It is the repetition of those sinful choices that reinforces their faulty core belief. And the faulty core belief is momentarily relieved by the pornography where they find acceptance, approval and pleasure all wrapped in one sugar-coated lie. See the cycle?

Coping Mechanism or Sin?

When I refer to pornography as a coping mechanism, I am not downplaying sin. Rather, we must understand that this sin is a symptom of a deeper problem. It is how they have learned to cope with deep feelings such as hurt, loneliness, unworthiness or insufficiency.

Ultimately, the addict will need to do two things:

  1. He or she needs to identify the deeper problem (brokenness due to other sin) and find healing.
  2. He or she will need to learn to make better choices in response to environmental or internal challenges.

It is not wrong to have deeper problems or challenges that arise in life. It is what they choose to do with them that is right or wrong.

The work I describe below mainly addresses the last half of the second point: what are they doing with those deeper problems? Future work will deal with unpacking those problems, accepting them, and finding healing.

Dabbling or Tire-Kicking

“But every man is tempted, when he is drawn away of his own lust, and enticed. Then when lust hath conceived, it bringeth forth sin: and sin, when it is finished, bringeth forth death.” James 1:14-15 (KJV)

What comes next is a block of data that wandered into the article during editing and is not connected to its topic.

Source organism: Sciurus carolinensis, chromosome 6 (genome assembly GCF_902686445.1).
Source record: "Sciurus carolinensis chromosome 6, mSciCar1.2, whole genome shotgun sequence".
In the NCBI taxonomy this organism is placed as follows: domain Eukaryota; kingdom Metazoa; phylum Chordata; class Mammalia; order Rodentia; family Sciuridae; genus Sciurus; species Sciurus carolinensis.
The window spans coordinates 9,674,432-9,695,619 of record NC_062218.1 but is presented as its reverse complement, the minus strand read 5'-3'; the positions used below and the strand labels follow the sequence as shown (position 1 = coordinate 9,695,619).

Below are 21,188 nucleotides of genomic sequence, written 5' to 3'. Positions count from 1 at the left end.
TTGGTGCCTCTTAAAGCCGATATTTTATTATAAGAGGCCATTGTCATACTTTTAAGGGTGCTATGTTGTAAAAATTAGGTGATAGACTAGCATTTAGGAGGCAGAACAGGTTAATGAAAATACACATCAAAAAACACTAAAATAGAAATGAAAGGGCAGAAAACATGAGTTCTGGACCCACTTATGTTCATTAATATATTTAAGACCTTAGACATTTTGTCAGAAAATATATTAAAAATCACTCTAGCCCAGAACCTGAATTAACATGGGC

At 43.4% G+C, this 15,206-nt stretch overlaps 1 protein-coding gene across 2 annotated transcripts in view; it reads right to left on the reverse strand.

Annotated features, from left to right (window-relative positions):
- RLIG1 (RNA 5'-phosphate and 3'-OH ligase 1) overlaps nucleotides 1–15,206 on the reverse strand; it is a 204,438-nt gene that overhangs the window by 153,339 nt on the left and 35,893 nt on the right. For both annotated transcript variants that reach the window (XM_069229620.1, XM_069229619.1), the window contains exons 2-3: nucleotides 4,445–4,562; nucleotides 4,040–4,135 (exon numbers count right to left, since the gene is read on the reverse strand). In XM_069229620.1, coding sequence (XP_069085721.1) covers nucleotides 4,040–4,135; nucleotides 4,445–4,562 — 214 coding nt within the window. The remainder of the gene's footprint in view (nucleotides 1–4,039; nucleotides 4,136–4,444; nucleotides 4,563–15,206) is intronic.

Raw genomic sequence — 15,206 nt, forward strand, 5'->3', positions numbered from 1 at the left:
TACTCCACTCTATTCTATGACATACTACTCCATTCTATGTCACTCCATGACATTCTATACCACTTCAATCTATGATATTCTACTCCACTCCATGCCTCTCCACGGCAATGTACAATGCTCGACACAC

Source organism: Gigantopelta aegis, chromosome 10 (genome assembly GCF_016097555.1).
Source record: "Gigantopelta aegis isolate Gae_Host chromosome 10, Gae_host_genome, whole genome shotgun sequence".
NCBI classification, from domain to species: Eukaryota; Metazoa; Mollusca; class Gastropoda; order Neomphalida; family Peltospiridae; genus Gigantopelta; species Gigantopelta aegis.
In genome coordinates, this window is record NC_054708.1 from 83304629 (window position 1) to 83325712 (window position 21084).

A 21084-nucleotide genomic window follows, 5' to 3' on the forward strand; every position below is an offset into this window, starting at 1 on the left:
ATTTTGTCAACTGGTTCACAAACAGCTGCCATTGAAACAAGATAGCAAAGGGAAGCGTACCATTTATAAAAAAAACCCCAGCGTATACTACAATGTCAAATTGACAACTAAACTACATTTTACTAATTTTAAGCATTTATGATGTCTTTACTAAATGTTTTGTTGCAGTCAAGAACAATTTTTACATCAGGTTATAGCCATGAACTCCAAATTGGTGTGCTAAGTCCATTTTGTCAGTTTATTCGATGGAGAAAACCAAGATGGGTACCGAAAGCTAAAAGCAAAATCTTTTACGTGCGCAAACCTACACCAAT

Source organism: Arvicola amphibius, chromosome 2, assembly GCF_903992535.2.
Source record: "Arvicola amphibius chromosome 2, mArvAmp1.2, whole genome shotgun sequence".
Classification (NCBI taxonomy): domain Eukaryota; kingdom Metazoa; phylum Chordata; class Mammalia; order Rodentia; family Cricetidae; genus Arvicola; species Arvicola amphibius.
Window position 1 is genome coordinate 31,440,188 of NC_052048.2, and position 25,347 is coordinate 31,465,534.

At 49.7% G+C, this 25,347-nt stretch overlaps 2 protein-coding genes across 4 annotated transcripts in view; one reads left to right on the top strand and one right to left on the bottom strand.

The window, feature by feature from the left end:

The use of the word “enticed” in James 1:14 really indicates the force of the flesh within the believer that acts to draw us toward sin. It is a desire: an evil desire.

For the addict, it is a helpful process to understand how desire is fed and how it builds until the motivation to gratify that desire is strong enough to bypass the conscience. The earliest parts of this are just kind of dabbling or kicking the tires. Often at the beginning of a rabbit trail into pornography there is no intention to actually look at it. They are like a person not serious about buying a car: they are just kicking the tires.

However, more entrenched addicts may have a shorter routine. Often an overwhelming urge to view is triggered and they quickly plunge into the pornography.

Regardless of the approach, identifying the steps and triggers is essential because as the intensity of the process increases, their ability to find an exit ramp decreases.

The Chain

First, I will explain to the addict that what we want to do is really understand the sequence–however short or long it may be–that leads them to pornography.

The sequence is like a chain. Except, unlike an ordinary chain, the first links in this chain are very small, quite brittle and easily broken. However, as they go along the chain the links become stronger and thicker and much more difficult to break…until they cannot be broken.

It’s like that with the addict: the first few steps (“links”) they take toward pornography are usually not sinful behaviours in themselves. It would be easy to break out of The Chain at this stage. Maybe they just think to themselves: “I’ve had a rough day at work. I need a break.” And then perhaps at home they go to a news site to look at the news. No sin committed so far, right? But they know there is often some provocative (but fully dressed) images of women in the Entertainment section of the site. That is the beginning of the enticement James refers to: the idle lust of sin here will typically lead to diving headlong into pornography.